The rebel Viking hairs that copper-threaded
my Semitic iron spade were first to fade
silver as fuck tomorrow ceded way to fretting
over pension and investments. Berserk
no more in middle age, nihilistic
abnegation whelmed by surging waves
of care for kin and colleagues' welfare,
I laid aside my pen and page, muted
rage and issued antiseptic grievance.
And grieve I did, my father, for you, whose
rogue and sober ways have forged me
even as your blood and the auburn hairs
of the grizzled beard you daily shaved bequeathed
to me the tempered mettle of my steel—
and debility in speaking what I feel.
Tuesday, May 31, 2016
Friday, May 27, 2016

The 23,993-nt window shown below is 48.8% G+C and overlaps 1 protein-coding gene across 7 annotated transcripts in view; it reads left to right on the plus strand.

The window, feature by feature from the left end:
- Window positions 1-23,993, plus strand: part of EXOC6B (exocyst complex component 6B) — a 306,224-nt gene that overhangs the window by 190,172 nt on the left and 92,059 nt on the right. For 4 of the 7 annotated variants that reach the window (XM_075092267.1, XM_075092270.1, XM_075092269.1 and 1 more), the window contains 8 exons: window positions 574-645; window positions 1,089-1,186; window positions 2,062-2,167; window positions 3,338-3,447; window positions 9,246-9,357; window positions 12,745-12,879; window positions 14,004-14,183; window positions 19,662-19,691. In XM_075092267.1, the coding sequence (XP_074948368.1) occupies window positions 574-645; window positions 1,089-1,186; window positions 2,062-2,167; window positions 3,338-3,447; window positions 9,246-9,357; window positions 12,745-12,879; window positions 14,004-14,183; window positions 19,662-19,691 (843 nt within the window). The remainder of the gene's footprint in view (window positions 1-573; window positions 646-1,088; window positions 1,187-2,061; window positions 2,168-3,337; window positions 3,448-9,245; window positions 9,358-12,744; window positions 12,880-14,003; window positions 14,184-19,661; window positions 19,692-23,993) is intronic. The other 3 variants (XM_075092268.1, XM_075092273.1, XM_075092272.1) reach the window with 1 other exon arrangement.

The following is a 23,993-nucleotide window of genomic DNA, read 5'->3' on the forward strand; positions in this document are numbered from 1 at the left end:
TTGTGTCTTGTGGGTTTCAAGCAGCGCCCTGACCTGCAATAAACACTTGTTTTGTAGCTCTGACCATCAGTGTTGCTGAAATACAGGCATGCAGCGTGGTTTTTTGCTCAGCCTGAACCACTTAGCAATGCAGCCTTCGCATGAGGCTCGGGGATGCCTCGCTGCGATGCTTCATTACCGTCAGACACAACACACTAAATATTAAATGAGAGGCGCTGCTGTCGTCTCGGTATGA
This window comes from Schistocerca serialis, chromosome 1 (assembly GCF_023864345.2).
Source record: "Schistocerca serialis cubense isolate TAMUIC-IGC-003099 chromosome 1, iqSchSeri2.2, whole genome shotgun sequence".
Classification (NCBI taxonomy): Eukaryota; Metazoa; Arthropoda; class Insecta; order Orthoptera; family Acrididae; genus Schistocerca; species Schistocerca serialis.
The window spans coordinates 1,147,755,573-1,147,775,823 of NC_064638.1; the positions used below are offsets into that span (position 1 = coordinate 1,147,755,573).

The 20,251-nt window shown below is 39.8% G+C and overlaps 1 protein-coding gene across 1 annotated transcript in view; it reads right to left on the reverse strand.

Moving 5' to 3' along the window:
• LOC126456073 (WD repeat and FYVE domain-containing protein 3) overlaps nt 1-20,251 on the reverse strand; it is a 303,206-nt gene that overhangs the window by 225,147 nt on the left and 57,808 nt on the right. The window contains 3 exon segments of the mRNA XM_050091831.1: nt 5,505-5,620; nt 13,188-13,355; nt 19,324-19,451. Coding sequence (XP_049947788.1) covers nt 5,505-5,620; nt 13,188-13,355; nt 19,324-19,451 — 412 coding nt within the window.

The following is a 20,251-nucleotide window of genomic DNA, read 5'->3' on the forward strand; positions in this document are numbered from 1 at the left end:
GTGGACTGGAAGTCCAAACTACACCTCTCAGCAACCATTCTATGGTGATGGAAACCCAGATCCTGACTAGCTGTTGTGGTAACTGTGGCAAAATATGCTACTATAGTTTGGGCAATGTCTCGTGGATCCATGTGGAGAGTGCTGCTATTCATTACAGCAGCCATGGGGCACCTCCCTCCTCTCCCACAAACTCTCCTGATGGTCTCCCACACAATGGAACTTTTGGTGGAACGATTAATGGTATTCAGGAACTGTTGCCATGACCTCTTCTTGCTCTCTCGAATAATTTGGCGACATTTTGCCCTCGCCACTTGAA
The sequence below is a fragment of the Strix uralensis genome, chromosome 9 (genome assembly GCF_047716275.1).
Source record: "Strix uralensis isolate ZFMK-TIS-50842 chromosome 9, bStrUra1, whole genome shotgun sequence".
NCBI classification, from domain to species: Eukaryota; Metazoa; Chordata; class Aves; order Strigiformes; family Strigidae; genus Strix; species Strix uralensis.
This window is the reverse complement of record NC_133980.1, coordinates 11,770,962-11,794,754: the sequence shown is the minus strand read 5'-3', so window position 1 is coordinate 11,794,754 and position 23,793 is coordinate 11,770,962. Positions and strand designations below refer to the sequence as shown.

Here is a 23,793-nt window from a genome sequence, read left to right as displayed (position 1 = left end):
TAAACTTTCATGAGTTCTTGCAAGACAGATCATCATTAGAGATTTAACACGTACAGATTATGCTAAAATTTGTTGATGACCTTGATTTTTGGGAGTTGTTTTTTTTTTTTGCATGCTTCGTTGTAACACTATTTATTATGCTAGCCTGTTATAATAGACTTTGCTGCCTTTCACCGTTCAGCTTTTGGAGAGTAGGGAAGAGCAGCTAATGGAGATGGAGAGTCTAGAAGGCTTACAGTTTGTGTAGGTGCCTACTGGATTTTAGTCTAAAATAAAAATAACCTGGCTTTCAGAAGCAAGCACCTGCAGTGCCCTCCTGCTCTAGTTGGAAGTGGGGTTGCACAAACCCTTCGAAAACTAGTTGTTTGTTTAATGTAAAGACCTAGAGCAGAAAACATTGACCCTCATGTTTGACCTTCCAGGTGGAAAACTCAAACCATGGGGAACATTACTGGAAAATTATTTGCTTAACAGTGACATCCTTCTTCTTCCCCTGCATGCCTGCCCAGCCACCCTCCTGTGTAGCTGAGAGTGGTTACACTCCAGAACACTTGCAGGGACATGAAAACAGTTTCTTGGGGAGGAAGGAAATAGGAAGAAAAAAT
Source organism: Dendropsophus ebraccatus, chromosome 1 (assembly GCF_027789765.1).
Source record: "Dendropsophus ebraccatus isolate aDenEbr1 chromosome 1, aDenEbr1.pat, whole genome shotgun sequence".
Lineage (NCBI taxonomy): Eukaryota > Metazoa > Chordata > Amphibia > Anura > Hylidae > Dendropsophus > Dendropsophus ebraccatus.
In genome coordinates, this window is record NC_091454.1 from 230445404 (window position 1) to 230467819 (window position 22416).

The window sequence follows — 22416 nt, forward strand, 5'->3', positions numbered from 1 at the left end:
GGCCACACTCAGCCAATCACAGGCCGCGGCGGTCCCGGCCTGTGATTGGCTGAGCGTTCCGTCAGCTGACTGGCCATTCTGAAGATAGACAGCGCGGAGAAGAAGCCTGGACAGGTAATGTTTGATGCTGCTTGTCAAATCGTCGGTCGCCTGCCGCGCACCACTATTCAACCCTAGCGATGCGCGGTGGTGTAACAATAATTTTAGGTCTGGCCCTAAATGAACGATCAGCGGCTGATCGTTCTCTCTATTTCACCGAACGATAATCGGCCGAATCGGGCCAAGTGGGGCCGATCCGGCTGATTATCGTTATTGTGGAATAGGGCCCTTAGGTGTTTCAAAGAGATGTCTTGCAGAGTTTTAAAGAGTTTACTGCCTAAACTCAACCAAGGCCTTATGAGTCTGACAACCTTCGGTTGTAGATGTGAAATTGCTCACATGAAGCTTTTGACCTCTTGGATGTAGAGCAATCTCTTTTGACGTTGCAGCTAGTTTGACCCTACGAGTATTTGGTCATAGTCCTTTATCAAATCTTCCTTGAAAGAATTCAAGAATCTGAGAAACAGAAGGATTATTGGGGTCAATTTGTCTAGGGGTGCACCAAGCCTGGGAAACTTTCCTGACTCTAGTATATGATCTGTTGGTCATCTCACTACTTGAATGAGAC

My book Sum was published over a year ago. It got one review right away, in Quill & Quire, but not much noise about it since. Until today, thanks to reviewer Alison Goodwin in Arc Poetry Magazine. I don't usually comment on my reviews, but this one is uncommonly perceptive. I know how challenging it can be, how much work it takes, to say much of substance in a 500 word piece, having written a lot of them myself, and Goodwin, whose work I don't recall having seen before, really nails it here.
As a writer and editor, I've always felt that if you are conscientious about how you put your book together, it will lead a good reader to make connections and hear rhymes you didn't necessarily know were there to be heard. A lot of my critical work has involved ferreting out such correspondences (the title of my next prose collection will be Correspondences, in fact). There are a lot of intentional echoes and references in Sum and I arranged the poems deliberately to make the most of the book's motifs, to make the book itself a poem. Goodwin has picked out a couple of things I hadn't consciously considered before, which is a real treat.
Posted by Zachariah Wells at 10:44 AM